Certainly this:

   ruby -e 'def x; end; x; send(:x)'

should never give you an ArgumentError, for any valid method name in
place of x. If it does, there's a bug somewhere.

If, however, something in your code, or code that yours loads, has
changed things, such that you get that error, then it's not a bug.

Regarding the specifics of what weird stuff AR is doing,
would this be a good place to ask, or would the rails
mailing list be better?

Maybe -- you could try both.

David

···

On Sat, 27 Aug 2005, Ron M wrote:

--
David A. Black
dblack@wobblini.net

(Berger, Daniel) #9

Ron M wrote:

David A. Black wrote:

es.y

=> 30.468257171342

es.send(:y)

ArgumentError: wrong number of arguments (0 for 1)
       from (irb):7:in `y'
       from (irb):7

I wonder whether it's YAML-related. The YAML library defines
Kernel#y. I'm not sure why you'd get that error message from it
though, unless maybe AR hooks into it in some way.

I wouldn't think so. At least, my own experiments didn't reveal this to be an issue, but you never know.

Just for kicks, does it make any difference if you use es.__send__(:y)?

Otherwise, I recommend firing up the debugger and stepping into the method to see where it takes you.

Regards,

Dan

(Simon Kröger) #10

Maybe it has something to do with method_missing. I suspect object es has a private method #y which requires one argument. This is the one es.send(:y) calls (as it can call private methods). However when you call the method as just es.y, it is not found and method_missing is called which happens to handle y as a method with no arguments.

Wow Peter, nice one to figure that out!

···

Ah yes!!! That seems to be the case.

It also seems to be a reasonable workaround for me.

>> es.send(:method_missing,:y)
=> 30.468257171342
>>

-------------------------------------------
class A
   def b
     puts "this is b!"
   end
   private :b
  
   def method_missing name
     puts "this is method missing: #{name}"
   end
end

a = A.new

a.b
a.send(:b)
eval "a.#{:b.to_s}"
-------------------------------------------
output:

this is method missing: b
this is b!
this is method missing: b

-------------------------------------------

I would resort to eval in this case, rather than relying
on implementation details. (but its slower, for sure)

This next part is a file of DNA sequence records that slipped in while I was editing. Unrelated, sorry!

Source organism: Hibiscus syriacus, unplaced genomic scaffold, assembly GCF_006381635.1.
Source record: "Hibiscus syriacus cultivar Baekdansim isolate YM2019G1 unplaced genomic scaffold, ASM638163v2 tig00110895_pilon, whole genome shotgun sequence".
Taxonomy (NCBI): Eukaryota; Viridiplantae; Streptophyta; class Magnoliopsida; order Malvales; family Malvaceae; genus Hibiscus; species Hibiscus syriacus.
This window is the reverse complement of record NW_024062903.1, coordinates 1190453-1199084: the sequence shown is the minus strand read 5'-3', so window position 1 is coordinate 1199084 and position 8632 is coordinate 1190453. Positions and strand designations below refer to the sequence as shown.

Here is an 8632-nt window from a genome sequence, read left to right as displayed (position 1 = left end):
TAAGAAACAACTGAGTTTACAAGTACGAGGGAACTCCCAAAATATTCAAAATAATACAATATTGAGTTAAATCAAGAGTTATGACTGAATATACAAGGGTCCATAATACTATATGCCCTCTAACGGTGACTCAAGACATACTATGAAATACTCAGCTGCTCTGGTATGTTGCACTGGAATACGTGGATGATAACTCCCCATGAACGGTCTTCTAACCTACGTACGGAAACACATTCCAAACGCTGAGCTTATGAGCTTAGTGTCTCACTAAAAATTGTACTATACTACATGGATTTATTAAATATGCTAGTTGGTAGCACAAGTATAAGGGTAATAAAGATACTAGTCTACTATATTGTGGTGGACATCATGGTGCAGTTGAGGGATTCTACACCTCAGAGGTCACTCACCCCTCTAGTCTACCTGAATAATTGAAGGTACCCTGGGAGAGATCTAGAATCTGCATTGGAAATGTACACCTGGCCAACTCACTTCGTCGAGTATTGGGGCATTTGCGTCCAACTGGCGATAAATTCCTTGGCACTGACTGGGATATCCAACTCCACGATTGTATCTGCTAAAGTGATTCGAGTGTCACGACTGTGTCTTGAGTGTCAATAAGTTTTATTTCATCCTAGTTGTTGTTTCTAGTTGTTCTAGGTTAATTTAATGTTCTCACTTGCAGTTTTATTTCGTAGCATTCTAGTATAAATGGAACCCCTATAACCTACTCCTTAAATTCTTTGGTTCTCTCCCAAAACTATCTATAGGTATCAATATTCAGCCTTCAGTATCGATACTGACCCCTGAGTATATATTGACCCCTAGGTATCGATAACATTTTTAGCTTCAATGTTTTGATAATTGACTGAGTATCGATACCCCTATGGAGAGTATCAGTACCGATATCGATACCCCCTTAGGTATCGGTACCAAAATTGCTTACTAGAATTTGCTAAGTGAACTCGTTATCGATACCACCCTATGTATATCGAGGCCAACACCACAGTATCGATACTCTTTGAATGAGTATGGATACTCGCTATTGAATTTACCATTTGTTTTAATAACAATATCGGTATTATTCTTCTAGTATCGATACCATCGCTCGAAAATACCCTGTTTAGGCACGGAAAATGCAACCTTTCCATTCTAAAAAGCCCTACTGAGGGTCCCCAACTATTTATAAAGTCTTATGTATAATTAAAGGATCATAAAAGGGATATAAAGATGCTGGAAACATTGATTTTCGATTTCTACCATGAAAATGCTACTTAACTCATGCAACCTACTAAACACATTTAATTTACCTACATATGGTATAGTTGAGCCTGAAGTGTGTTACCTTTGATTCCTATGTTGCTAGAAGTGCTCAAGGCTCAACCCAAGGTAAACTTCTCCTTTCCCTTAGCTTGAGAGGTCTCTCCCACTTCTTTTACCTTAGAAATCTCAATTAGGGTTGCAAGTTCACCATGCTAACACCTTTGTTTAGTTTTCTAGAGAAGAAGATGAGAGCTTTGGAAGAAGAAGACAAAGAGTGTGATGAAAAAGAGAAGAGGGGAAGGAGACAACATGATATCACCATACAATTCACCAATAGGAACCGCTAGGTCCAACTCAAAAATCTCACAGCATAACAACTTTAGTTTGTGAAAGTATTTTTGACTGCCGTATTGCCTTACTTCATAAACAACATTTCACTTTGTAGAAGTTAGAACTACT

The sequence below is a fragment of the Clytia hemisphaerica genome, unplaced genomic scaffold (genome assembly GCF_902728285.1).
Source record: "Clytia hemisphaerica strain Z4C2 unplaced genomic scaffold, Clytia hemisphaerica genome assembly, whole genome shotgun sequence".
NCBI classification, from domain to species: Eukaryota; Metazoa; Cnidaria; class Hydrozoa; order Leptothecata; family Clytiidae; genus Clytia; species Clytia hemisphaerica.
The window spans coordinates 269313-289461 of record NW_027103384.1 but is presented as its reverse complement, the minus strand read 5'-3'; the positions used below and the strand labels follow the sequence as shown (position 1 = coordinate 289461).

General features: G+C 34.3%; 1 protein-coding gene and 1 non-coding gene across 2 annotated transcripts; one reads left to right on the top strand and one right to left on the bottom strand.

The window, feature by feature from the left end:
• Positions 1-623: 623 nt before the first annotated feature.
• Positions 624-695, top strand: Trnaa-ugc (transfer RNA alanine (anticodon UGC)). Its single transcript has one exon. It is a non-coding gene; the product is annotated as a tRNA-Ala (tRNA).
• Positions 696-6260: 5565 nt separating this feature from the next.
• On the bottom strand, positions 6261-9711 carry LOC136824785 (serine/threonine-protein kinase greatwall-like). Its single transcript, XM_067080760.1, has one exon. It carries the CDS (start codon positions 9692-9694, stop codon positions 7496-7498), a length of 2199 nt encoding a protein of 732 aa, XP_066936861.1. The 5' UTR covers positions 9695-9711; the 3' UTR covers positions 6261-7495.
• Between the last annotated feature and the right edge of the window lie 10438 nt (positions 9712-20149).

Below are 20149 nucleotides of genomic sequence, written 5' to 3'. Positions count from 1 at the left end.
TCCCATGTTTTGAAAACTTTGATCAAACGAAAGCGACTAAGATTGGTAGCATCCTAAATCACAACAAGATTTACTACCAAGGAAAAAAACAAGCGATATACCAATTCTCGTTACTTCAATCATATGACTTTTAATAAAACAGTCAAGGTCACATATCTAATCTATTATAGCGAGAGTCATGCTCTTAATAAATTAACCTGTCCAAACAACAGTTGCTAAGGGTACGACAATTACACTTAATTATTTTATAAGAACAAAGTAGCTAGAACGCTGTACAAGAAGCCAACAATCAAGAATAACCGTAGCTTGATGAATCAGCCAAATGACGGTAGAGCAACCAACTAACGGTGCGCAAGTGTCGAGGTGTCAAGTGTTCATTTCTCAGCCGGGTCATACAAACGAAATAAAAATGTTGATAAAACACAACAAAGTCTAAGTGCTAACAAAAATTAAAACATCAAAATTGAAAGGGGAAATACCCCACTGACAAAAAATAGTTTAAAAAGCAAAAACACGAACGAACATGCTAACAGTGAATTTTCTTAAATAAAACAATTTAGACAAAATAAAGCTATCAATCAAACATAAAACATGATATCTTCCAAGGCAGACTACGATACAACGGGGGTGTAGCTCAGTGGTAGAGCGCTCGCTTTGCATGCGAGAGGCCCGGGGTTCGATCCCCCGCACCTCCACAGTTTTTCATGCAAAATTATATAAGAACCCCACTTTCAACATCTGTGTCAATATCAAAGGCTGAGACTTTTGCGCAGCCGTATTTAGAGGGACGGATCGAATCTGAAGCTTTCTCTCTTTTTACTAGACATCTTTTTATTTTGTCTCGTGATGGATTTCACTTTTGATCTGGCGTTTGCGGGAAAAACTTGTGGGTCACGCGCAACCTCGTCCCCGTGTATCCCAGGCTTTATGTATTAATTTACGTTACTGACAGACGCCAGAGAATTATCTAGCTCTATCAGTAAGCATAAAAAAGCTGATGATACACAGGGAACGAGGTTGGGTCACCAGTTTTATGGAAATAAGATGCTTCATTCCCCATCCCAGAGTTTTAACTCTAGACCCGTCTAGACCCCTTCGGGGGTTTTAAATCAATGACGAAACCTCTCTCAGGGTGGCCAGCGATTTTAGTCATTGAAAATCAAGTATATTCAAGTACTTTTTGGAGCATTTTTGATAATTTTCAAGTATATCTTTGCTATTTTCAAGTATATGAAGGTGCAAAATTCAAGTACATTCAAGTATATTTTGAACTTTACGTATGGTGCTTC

cheers

Simon

(David A. Black) #11

Hi --

···

On Sat, 27 Aug 2005, Yukihiro Matsumoto wrote:

Hi,

In message "Re: Method behaves differently when called using #send" > on Sat, 27 Aug 2005 02:29:10 +0900, calamitas@advalvas.be writes:

>Maybe it has something to do with method_missing. I suspect object es has
>a private method #y which requires one argument. This is the one
>es.send(:y) calls (as it can call private methods). However when you call
>the method as just es.y, it is not found and method_missing is called
>which happens to handle y as a method with no arguments.

Although this explains the situation, I admit this is confusing. I
decided to make Kernel#send to call public methods only (in 1.9 for
the sake of compatibility). If you want to invoke private methods,
use a new method, #fcall.

What's the 'f' in 'fcall'? (I'm just wondering why it's not 'mcall'.)

David

--
David A. Black
dblack@wobblini.net

(David A. Black) #12

Hi --

···

On Sat, 27 Aug 2005, Yukihiro Matsumoto wrote:

Hi,

In message "Re: Method behaves differently when called using #send" > on Sat, 27 Aug 2005 02:29:10 +0900, calamitas@advalvas.be writes:

>Maybe it has something to do with method_missing. I suspect object es has
>a private method #y which requires one argument. This is the one
>es.send(:y) calls (as it can call private methods). However when you call
>the method as just es.y, it is not found and method_missing is called
>which happens to handle y as a method with no arguments.

Although this explains the situation, I admit this is confusing. I
decided to make Kernel#send to call public methods only (in 1.9 for
the sake of compatibility). If you want to invoke private methods,
use a new method, #fcall.

Here's another idea:

Kernel#send
Kernel#send! # dangerous version, includes private methods

David

--
David A. Black
dblack@wobblini.net

(Peter Vanbroekhoven) #13

Something has been bothering me about this still, and now I know what. Kernel#send used to call the given method as if it was being called without receiver (thus being able to call private methods). Changing Kernel#send does not change how calling a method without receiver works, so the confusion persists there. For example:

   class A
     def m1(x)
       "m1/1"
     end
     private :m1
     def method_missing(m, *args)
       return "m1/2" if m == :m1
       super
     end
     def use_m1
       p m1(5) # prints "m1/1"
       p self.m1(5) # prints "m1/2"
       t = self
       p t.m1(5) # prints "m1/2"
     end
   end

   A.new.use_m1

I only see two ways of avoiding this confusion. The first is not to call method_missing for private/protected methods. In a way that makes sense because if a method is private, it is not missing, just inaccessible. The consequence would be that method calls with an without receiver do exactly the same, or the one with receiver gives an error.

The second possibility would be to give methods implemented through method_missing precedence over private methods. Thus without receiver, first a public method is sought for, if not found method_missing is called, if that fails, the private method is called if present. So essentially it tries the call with receiver, then it tries without.